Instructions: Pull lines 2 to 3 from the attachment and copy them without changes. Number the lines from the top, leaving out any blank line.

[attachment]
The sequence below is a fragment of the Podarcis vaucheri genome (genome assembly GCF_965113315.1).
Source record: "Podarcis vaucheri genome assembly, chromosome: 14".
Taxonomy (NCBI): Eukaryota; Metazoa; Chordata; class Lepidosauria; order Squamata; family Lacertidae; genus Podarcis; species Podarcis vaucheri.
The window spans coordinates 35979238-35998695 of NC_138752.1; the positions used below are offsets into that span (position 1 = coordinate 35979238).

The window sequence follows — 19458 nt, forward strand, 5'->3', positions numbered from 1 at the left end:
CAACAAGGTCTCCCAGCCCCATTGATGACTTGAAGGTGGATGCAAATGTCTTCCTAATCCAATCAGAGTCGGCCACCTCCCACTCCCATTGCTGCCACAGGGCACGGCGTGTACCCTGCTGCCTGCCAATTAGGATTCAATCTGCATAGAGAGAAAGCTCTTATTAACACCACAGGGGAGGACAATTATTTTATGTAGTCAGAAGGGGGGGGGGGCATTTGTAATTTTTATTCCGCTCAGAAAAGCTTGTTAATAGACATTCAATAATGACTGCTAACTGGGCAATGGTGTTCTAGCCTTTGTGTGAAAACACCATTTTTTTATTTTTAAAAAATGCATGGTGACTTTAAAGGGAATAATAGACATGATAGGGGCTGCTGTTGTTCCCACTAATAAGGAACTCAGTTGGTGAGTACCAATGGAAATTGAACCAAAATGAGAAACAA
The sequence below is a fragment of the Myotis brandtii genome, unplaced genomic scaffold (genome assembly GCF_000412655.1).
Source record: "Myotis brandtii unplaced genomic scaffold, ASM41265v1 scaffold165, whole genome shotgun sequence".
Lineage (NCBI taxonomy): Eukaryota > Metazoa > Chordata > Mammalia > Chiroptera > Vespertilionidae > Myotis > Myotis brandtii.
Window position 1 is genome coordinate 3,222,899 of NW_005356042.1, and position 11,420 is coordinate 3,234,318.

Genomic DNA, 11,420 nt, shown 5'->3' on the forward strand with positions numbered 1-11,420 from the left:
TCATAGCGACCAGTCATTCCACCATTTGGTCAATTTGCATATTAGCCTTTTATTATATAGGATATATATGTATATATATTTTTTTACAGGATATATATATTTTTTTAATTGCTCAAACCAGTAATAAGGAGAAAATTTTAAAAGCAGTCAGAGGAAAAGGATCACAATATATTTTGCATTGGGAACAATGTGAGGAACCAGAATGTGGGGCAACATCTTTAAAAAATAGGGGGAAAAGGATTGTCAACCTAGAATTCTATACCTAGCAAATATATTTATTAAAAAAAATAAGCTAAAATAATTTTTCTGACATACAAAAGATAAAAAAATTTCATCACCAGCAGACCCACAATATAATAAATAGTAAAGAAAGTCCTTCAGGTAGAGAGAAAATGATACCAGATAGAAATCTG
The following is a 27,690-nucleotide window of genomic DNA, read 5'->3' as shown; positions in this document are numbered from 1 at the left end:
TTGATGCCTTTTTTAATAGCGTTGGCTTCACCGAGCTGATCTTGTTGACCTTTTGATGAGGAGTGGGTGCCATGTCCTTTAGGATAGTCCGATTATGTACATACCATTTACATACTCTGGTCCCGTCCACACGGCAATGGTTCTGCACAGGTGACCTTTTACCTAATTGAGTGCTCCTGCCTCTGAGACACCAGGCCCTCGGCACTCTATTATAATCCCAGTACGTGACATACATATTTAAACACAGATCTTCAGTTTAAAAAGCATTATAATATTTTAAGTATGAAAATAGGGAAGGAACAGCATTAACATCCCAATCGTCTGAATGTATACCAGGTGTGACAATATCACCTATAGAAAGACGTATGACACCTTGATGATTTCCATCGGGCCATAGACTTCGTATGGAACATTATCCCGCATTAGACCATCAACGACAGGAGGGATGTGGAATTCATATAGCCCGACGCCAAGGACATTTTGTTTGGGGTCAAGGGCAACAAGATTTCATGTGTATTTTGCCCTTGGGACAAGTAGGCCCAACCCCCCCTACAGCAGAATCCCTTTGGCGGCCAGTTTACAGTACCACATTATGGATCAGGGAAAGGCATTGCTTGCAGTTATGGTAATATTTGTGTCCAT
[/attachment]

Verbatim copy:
Source record: "Podarcis vaucheri genome assembly, chromosome: 14".
Taxonomy (NCBI): Eukaryota; Metazoa; Chordata; class Lepidosauria; order Squamata; family Lacertidae; genus Podarcis; species Podarcis vaucheri.